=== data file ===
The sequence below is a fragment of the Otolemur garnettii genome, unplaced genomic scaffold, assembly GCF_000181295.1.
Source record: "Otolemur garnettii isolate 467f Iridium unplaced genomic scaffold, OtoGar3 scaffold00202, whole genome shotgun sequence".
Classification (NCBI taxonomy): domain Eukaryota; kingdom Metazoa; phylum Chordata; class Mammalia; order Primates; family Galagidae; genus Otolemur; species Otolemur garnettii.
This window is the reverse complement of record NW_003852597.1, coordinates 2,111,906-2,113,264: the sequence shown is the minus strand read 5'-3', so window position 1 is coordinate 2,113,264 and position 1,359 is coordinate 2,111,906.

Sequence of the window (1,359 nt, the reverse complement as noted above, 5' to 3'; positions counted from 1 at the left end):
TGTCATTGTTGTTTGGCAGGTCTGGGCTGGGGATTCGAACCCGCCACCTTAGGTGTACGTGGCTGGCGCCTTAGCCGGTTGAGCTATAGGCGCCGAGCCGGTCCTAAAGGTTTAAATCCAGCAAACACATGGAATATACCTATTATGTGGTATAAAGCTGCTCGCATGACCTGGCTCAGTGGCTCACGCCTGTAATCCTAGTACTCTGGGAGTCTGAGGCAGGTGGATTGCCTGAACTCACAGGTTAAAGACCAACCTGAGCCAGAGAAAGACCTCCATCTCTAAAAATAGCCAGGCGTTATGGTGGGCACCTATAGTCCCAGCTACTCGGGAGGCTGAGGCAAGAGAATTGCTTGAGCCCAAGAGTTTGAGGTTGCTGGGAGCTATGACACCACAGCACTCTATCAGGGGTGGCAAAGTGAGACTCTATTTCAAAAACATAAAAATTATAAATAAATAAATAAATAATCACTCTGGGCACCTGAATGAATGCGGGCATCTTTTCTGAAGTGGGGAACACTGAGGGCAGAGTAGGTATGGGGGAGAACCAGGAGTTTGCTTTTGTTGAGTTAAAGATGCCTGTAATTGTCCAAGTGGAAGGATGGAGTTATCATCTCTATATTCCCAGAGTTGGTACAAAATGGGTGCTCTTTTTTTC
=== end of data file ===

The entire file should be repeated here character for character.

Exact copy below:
The sequence below is a fragment of the Otolemur garnettii genome, unplaced genomic scaffold, assembly GCF_000181295.1.
Source record: "Otolemur garnettii isolate 467f Iridium unplaced genomic scaffold, OtoGar3 scaffold00202, whole genome shotgun sequence".
Classification (NCBI taxonomy): domain Eukaryota; kingdom Metazoa; phylum Chordata; class Mammalia; order Primates; family Galagidae; genus Otolemur; species Otolemur garnettii.
This window is the reverse complement of record NW_003852597.1, coordinates 2,111,906-2,113,264: the sequence shown is the minus strand read 5'-3', so window position 1 is coordinate 2,113,264 and position 1,359 is coordinate 2,111,906.

Sequence of the window (1,359 nt, the reverse complement as noted above, 5' to 3'; positions counted from 1 at the left end):
TGTCATTGTTGTTTGGCAGGTCTGGGCTGGGGATTCGAACCCGCCACCTTAGGTGTACGTGGCTGGCGCCTTAGCCGGTTGAGCTATAGGCGCCGAGCCGGTCCTAAAGGTTTAAATCCAGCAAACACATGGAATATACCTATTATGTGGTATAAAGCTGCTCGCATGACCTGGCTCAGTGGCTCACGCCTGTAATCCTAGTACTCTGGGAGTCTGAGGCAGGTGGATTGCCTGAACTCACAGGTTAAAGACCAACCTGAGCCAGAGAAAGACCTCCATCTCTAAAAATAGCCAGGCGTTATGGTGGGCACCTATAGTCCCAGCTACTCGGGAGGCTGAGGCAAGAGAATTGCTTGAGCCCAAGAGTTTGAGGTTGCTGGGAGCTATGACACCACAGCACTCTATCAGGGGTGGCAAAGTGAGACTCTATTTCAAAAACATAAAAATTATAAATAAATAAATAAATAATCACTCTGGGCACCTGAATGAATGCGGGCATCTTTTCTGAAGTGGGGAACACTGAGGGCAGAGTAGGTATGGGGGAGAACCAGGAGTTTGCTTTTGTTGAGTTAAAGATGCCTGTAATTGTCCAAGTGGAAGGATGGAGTTATCATCTCTATATTCCCAGAGTTGGTACAAAATGGGTGCTCTTTTTTTC